When Tania Candiani found the photo, she was struck first by the look of the woven cloth. In the black-and-white photo taken by Dorothea Lange at the Manzanar concentration camp, one of ten camps where Japanese Americans were forced to live during World War II, five women work on a loom strung from the high ceiling of an army barrack. The walls of the building are only partly finished. Above the women’s heads, naked wooden beams let in the elements: heat, dust, harsh sun. In other photos taken by Lange, the weaving women wear bonnets, scarves and masks to keep out the dust. In this one, their heads are uncovered. Four of them stand and the other squats as they weave strips of hemp fabric across a grid of thread, creating camouflage netting that will cover American tanks.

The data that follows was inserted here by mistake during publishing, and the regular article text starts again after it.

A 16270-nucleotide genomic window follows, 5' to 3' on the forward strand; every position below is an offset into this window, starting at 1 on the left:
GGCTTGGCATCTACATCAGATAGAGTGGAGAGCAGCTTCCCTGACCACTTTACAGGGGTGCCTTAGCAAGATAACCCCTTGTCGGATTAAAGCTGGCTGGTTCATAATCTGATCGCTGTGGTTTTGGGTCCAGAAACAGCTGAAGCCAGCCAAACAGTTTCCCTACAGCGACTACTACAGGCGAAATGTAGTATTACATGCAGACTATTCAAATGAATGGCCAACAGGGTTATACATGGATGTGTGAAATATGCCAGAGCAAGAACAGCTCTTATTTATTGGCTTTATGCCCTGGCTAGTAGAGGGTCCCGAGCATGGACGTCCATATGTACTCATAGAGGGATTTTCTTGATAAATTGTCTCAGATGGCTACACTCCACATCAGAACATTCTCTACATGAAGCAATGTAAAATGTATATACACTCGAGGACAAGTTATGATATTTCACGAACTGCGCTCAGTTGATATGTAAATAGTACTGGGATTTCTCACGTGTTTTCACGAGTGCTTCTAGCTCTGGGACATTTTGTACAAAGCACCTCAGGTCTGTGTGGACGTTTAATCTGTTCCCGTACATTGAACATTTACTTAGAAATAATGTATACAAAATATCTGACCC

“The photo has a tremendous beauty because the patterns created in the nets, they look like a tapestry,” said Candiani, an artist from Mexico City whose work often investigates craft and labor. “The work these women were creating was really sophisticated and beautiful at the same time while they were living in these horrible conditions. I started reading about the story and immediately it created a bridge with the conditions of the migrants at the border right now.”
Candiani will recreate Lange’s photo this weekend, at the Frieze Los Angeles art fair, with the help of five performers, who, over the course of three days, will weave five nets. “We prepared strips of fabric with different kinds of camouflage colors: desert, jungle and sea,” she said, “because migrants come from everywhere.”